It’s the most essential resource we have: Water. We all take it for granted. We turn on the tap and expect clean water to flow out. But is it really clean? I recently watched a riveting film about the water infrastructure system here in the United States, and I was flabbergasted!
Because the 2 million miles of intricate water infrastructure is buried beneath our feet, we don’t think about it much. Perhaps if it were visible, we’d realize the dire need to repair and replace our aging systems and be willing to pay a little more for this precious resource.
Many cities and towns have what is called a combined sewer system, where rainwater runoff, domestic sewage and industrial wastewater are collected in ONE pipe. Water treatment facilities become overwhelmed during some rainstorms, which leads to sewage and other pollutants overflowing into our watersheds and water supplies.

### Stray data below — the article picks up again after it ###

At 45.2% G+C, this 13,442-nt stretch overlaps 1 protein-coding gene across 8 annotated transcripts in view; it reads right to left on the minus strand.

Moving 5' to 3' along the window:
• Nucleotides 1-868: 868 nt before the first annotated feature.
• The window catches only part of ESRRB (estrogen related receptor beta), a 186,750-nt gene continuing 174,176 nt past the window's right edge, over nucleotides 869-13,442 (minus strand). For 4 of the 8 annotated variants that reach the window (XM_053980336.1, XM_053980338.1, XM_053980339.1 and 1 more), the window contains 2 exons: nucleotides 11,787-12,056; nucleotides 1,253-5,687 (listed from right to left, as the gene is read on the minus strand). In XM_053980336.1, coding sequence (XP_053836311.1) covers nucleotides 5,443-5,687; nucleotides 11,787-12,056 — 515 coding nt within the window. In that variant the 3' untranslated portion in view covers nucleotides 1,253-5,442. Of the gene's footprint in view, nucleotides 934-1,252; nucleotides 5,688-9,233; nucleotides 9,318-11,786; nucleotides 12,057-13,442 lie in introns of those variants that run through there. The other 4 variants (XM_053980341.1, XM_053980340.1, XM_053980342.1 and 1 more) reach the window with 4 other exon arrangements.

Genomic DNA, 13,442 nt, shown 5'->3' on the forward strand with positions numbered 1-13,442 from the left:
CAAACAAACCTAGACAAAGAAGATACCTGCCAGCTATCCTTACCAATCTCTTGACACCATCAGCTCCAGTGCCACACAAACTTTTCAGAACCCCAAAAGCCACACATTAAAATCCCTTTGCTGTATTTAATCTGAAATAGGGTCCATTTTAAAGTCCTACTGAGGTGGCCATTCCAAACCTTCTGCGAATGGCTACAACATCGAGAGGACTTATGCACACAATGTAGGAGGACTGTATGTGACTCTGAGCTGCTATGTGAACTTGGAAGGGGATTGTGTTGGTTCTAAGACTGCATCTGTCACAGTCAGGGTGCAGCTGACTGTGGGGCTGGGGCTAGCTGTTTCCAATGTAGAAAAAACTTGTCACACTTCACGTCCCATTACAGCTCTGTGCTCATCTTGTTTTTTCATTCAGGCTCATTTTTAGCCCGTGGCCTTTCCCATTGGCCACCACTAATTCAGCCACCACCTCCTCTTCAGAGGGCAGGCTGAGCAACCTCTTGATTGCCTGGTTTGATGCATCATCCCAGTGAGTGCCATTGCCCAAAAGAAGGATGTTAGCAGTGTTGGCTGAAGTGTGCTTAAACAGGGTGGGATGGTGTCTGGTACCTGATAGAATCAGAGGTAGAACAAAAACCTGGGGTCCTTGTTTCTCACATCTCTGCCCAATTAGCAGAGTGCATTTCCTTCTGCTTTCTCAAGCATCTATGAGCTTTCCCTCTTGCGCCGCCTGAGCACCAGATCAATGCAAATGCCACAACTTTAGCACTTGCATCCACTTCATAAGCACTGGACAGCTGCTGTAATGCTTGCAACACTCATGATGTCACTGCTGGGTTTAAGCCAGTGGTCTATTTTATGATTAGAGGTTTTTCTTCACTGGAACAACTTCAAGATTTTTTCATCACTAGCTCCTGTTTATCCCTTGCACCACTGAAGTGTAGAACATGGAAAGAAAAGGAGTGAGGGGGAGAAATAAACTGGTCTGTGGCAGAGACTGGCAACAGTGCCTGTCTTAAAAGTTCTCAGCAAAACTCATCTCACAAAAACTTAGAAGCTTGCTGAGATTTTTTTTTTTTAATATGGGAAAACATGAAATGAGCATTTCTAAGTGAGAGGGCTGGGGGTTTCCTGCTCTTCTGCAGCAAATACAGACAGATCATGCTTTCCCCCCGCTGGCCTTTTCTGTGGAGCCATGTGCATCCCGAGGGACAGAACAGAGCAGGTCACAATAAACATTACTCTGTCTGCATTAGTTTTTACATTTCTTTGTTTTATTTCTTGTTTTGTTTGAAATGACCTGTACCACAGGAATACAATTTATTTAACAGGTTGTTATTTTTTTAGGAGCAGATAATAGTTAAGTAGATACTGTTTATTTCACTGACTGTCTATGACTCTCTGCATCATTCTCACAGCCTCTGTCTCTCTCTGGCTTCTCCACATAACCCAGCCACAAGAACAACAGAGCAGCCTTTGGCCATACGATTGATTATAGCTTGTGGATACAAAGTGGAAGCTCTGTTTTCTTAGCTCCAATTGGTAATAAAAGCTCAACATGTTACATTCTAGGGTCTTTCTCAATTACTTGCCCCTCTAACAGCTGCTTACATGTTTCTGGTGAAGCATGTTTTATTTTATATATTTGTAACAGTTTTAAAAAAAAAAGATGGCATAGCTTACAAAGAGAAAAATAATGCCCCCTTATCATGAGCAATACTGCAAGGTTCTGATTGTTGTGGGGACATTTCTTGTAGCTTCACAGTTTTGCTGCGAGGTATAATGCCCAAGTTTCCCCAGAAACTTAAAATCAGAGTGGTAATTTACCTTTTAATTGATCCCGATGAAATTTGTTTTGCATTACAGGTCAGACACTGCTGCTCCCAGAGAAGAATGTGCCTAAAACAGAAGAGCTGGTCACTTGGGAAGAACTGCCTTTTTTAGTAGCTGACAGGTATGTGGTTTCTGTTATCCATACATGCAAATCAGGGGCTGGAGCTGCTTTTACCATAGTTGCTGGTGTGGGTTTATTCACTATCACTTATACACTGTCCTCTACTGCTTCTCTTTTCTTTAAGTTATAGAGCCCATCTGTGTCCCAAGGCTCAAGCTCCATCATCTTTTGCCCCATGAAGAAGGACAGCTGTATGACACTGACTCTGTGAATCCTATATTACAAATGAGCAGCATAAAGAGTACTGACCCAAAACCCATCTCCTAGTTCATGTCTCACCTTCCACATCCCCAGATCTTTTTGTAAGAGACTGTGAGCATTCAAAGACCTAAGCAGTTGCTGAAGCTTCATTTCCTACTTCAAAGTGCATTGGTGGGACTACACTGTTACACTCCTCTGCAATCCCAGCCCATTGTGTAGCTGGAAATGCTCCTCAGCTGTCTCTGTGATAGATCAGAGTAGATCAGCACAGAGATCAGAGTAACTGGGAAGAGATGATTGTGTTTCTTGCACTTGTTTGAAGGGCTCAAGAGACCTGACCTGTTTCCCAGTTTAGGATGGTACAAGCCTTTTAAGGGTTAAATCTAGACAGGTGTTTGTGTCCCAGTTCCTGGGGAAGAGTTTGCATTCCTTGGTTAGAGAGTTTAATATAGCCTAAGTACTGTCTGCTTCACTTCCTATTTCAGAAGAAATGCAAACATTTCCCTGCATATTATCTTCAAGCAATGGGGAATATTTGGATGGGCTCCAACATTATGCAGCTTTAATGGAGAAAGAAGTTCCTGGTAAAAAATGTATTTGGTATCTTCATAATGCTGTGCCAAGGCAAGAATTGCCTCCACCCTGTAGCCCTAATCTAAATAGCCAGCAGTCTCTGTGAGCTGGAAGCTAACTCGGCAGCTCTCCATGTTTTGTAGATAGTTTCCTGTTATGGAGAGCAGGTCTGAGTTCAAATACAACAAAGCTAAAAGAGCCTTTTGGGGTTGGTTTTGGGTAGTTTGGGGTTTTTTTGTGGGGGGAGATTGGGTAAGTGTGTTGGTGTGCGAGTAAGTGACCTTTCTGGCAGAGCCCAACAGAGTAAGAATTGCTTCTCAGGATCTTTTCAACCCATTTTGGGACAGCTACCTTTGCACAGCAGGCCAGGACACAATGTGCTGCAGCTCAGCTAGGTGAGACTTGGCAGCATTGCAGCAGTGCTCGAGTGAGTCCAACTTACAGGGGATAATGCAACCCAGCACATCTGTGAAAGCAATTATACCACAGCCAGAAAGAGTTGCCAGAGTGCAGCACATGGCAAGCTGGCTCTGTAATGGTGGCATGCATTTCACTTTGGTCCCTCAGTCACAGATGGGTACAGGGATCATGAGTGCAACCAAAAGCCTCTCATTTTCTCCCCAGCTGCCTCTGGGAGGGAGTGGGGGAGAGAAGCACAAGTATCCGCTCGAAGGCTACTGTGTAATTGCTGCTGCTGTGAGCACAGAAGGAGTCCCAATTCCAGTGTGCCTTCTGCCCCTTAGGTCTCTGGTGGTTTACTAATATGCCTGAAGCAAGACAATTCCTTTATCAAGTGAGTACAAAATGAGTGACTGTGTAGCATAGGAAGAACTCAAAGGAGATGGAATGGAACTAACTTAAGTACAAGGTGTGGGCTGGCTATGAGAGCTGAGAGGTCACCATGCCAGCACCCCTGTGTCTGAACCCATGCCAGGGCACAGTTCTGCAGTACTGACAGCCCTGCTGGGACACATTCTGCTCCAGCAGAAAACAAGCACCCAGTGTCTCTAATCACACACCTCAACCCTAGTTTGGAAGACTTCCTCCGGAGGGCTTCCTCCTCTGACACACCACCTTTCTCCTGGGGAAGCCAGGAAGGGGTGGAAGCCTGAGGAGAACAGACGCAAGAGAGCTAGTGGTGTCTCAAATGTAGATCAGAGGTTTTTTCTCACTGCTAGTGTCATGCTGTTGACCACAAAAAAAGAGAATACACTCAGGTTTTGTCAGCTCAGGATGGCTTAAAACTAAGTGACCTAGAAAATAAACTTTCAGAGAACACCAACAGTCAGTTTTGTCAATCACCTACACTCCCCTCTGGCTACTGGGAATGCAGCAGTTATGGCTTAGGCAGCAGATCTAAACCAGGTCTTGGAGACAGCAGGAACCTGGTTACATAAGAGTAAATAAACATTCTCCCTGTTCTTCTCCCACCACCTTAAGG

If you’ve ever wondered why swimming is not allowed in your local water body, for example, our outdated water infrastructure is a major culprit.
What you can do:
- Watch “Liquid Assets: The Story of Our Water Infrastructure.” Take a quick look at the trailer at http://liquidassets.psu.edu.
- Lessen your burden on the public water system by reducing your water consumption, especially for lawn and garden watering.
- Collect rainwater in rainbarrels and raingardens instead of letting it runoff into the street, which leads directly to streams, rivers, lakes and the ocean (An average suburban house sheds 700 gallons of water in an average 1/2″ rain event!).
- Reduce your lawn by replacing grass with native plants. Lawns are practically impervious and rainwater just runs off, but native plants have deep roots, which aids in water infiltration that recharges the aquifers underground. Plus, native plant gardens require little water!
- Reduce the amount of impervious surfaces on your property. Our natural watersheds are so degraded because we’ve paved over them with surfaces that quickly transport all kinds of pollutants into our drinking water when it rains.
- Check out the Penn State Community Toolkit here if you’re interested in teaching others about this eye-opening issue.
Sources: Penn State Public Broadcasting; The United States Environmental Protection Agency (EPA); Abington Township Environmental Advisory Council